Some of your business formation documents, including corporate bylaws, LLC operating agreements, and the shareholders' agreement, will indicate the number of shares your company has, and even who holds these shares. The total number of shares that you indicate your business has in your corporate documents are referred to as the “authorized shares.” All of your authorized shares do not have to be issued, but medium and small businesses often issue all of the authorized shares in proportion to each owner’s stake in the company.

Your individual shareholders will also need some record that they hold a certain number of shares in your company. A stock certificate accomplishes this goal.


A stock certificate provides evidence that your company issued a specific number of shares to the holder of the stock certificate. While many publicly traded companies do not issue stock certificates in paper form, most small to mid-size businesses will. Larger companies often have electronic stock certificates, which makes them easier to trade. Regardless, you can usually ask for a stock certificate from the company if you would like one. Many smaller businesses do not want to make their stock easier to trade, so electronic stock certificates are less common.

Don't Forget to Include Stock Certificates with Your Registration If Required

It is important to note that some states demand that corporations issue stock certificates as part of their registration process. Be sure to comply with this requirement to avoid any legal issues with initial formation.

Do Decide on a Type of Corporate Stock Option that Works for Your Business

The possibilities are virtually endless when it comes to creating ownership options for your business. You can design a stock option that works for you and your investors. There are, however, specific types of corporate stocks already established that you can use in your business or as a model for creating stock options that work for you.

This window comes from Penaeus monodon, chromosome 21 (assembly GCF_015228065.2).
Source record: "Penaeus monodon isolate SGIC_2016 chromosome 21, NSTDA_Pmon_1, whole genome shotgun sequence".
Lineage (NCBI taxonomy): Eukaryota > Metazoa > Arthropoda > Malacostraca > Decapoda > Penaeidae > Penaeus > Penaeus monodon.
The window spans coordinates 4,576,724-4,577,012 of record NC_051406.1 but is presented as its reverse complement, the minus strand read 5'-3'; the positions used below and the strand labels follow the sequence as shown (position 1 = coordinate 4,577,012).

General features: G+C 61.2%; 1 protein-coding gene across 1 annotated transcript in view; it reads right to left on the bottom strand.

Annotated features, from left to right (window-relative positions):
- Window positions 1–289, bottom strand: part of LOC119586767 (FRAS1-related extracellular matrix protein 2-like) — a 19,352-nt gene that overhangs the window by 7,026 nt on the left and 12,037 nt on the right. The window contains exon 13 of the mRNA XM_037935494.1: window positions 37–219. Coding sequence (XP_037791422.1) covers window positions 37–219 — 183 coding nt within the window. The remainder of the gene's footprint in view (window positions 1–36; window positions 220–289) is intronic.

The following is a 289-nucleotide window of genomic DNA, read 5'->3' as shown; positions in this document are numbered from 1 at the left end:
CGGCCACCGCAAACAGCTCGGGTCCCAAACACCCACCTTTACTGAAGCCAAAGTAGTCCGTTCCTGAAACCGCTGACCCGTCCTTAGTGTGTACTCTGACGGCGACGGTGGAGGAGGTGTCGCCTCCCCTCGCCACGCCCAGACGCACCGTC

The common growth stock is likely the most well-known type of stock. Its value increases or decreases with the market. Stockholders can vote in shareholder elections and will benefit from any increase in the value of the stock. Dividends (an amount paid to shareholders from profits) are awarded to common growth stockholders at the discretion of the board of directors, and some common growth stocks will never issue dividends. The vast majority of publicly traded stocks found on NASDAQ or NYSE are common growth stocks.

Companies that are well established and mature generally have a stable stock value. As such, it can be difficult to sell stock to investors if there is little to no possibility that the stock will grow. Utility companies and very large, established corporations will often offer common income stock to entice investors.

Higher Dividends

The common income stock will reward its investors with higher dividends, but there is no contractual obligation to issue a dividend. Holders of this type of stock will have voting rights in shareholder elections as well.

Preferred stocks function differently from common stock. Instead of making money based on growth, preferred stockholders will make money off of required dividends. That is, the company must provide preferred shareholders with a certain amount of dividends on a regular basis, usually quarterly or annually. Preferred shareholders often do not have voting rights in a company, unlike common stockholders. Preferred stockholders also have less risk for their investment because if the company goes under, preferred shareholders must often have their investment returned to them as part of the winding up process.

Callable preferred stock allows the business to “call” the stock, which means that the investor must sell the stock back at a certain rate or by a specified date.

Convertible preferred stock has all of the traits of preferred stock, with one extra advantage. If the company suddenly increases in value, a convertible stockholder can transfer their preferred stock for common stock to benefit from the growth in value. Generally, this must be done by a specified date.